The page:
Continuing our ongoing series on elite bailout discourse, the Washington Post dedicated all five of its op-ed slots and its lead editorial to the topic today. If you enjoy the smell of consensus in the morning, this MSM's for you:
The fine points of financial reform can wait. For Congress, the immediate task is to avert economic disaster.
Congress cannot afford to delay for long taking up and passing the financial bailout legislation urged by the administration. It can tinker with the details, but inaction is not an option.
Nothing concentrates the mind like the prospect of a market meltdown. A good weekend's work at Andrews [Air Force Base] ought to be enough to hammer out the complicated parts[.]
[M]arkets, left to themselves, will not solve this sort of crisis. They need government help -- in this case, on a scale that would have daunted even [John Maynard] Keynes -- including underwriting mortgage loans, backstopping the market for credit swaps and other steps. [...]
[I]f the taxpayers are going to acquire a stake in the nation's largest insurance company, perhaps that company can be the cornerstone of a new system of universal private health coverage. If the taxpayers are going to acquire $700 billion in real estate assets, perhaps the eventual profits can fund new investments in infrastructure or energy technology.
McCain wants to retain tax cuts for the wealthiest Americans; Obama wants to create tax cuts for all but the wealthiest 10 percent of Americans. Obama favors policies -- through investments in infrastructure and education and through legislation enabling Americans to join unions without fear of being fired -- to build the base of the economy, while McCain's record is one of opposition to such policies. Obama favors trade agreements only when they raise labor and environmental standards with our trading partners and protect them here at home; McCain has supported every trade pact that has weakened such standards and has never said one word about protecting our standards or raising them abroad.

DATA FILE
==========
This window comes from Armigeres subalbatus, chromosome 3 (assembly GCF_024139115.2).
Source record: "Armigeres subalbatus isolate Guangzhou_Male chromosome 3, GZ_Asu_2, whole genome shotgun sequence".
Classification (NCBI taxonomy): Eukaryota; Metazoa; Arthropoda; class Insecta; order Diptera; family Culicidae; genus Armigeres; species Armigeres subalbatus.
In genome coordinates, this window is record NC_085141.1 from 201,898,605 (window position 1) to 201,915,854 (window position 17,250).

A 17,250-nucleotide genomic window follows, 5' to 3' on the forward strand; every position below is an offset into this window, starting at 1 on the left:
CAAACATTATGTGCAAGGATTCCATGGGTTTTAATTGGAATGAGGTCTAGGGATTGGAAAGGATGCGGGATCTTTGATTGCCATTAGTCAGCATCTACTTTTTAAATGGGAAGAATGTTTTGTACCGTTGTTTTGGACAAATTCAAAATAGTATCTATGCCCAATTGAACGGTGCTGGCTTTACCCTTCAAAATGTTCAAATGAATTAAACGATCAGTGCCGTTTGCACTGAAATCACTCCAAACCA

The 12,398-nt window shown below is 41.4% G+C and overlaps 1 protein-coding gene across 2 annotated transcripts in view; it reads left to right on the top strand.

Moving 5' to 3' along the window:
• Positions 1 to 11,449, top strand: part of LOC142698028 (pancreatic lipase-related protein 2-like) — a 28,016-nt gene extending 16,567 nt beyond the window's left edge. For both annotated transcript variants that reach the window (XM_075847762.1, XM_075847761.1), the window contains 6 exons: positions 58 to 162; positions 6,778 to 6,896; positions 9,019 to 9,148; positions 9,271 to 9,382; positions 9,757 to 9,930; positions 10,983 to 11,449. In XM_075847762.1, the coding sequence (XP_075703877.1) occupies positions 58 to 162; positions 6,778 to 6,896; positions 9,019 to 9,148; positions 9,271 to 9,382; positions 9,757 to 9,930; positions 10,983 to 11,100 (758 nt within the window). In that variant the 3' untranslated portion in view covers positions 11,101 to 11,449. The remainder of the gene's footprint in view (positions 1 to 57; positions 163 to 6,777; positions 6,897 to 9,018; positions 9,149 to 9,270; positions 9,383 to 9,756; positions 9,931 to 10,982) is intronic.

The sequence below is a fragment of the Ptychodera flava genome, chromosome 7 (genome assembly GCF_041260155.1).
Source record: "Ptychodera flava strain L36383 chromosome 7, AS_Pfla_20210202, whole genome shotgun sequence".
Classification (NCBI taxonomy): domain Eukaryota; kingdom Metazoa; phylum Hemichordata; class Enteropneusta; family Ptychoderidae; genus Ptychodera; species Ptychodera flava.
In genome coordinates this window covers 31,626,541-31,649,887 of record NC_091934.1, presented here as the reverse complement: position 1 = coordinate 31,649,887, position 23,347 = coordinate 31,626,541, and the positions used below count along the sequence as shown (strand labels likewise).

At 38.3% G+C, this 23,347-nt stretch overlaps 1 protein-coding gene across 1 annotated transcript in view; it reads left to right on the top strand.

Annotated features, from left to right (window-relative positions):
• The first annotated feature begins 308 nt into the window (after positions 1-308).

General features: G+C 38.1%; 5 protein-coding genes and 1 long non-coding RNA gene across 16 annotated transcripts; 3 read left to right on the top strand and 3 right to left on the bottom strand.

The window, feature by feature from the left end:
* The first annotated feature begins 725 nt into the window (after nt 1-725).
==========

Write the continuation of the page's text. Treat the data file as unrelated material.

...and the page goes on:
What to do? Reenact Richard Nixon's great idea: federal revenue sharing. States and localities should get the funds to plug their revenue gaps and maintain real public spending, per capita, for the next three to five years. Also, enact the National Infrastructure Bank, making bond revenue available in a revolving fund for capital improvements. There is work to do. There are people to do it. Bring them together. What could be easier or more sensible?
Here's another problem: the wealth loss to near-retirees and the elderly from a declining stock market as things shake out. How about taking care of this, with rough justice, through a supplement to Social Security? If you need a revenue source, impose a turnover tax on stocks.
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